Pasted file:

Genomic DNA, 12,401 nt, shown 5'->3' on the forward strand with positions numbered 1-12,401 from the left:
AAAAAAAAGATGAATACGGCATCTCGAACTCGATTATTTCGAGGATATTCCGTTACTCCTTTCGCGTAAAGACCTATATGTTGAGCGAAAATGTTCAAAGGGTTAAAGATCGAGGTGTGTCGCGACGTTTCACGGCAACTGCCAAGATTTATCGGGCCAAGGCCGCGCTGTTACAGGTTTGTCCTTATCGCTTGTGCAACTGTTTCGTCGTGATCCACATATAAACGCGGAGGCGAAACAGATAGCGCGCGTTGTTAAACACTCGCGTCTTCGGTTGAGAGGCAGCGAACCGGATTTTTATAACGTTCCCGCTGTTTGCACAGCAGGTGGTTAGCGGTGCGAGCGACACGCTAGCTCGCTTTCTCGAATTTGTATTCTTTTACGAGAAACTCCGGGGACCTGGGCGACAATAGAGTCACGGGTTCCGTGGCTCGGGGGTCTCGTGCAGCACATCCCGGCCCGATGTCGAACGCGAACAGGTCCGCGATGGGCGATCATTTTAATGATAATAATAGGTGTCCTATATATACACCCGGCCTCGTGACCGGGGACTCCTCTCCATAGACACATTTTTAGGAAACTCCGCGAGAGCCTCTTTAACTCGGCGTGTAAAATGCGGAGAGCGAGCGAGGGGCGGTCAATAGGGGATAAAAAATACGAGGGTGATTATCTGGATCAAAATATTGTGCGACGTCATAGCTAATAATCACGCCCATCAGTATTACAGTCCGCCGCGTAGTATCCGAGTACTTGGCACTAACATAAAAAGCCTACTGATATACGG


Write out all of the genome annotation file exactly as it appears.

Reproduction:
Genomic DNA, 12,401 nt, shown 5'->3' on the forward strand with positions numbered 1-12,401 from the left:
AAAAAAAAGATGAATACGGCATCTCGAACTCGATTATTTCGAGGATATTCCGTTACTCCTTTCGCGTAAAGACCTATATGTTGAGCGAAAATGTTCAAAGGGTTAAAGATCGAGGTGTGTCGCGACGTTTCACGGCAACTGCCAAGATTTATCGGGCCAAGGCCGCGCTGTTACAGGTTTGTCCTTATCGCTTGTGCAACTGTTTCGTCGTGATCCACATATAAACGCGGAGGCGAAACAGATAGCGCGCGTTGTTAAACACTCGCGTCTTCGGTTGAGAGGCAGCGAACCGGATTTTTATAACGTTCCCGCTGTTTGCACAGCAGGTGGTTAGCGGTGCGAGCGACACGCTAGCTCGCTTTCTCGAATTTGTATTCTTTTACGAGAAACTCCGGGGACCTGGGCGACAATAGAGTCACGGGTTCCGTGGCTCGGGGGTCTCGTGCAGCACATCCCGGCCCGATGTCGAACGCGAACAGGTCCGCGATGGGCGATCATTTTAATGATAATAATAGGTGTCCTATATATACACCCGGCCTCGTGACCGGGGACTCCTCTCCATAGACACATTTTTAGGAAACTCCGCGAGAGCCTCTTTAACTCGGCGTGTAAAATGCGGAGAGCGAGCGAGGGGCGGTCAATAGGGGATAAAAAATACGAGGGTGATTATCTGGATCAAAATATTGTGCGACGTCATAGCTAATAATCACGCCCATCAGTATTACAGTCCGCCGCGTAGTATCCGAGTACTTGGCACTAACATAAAAAGCCTACTGATATACGG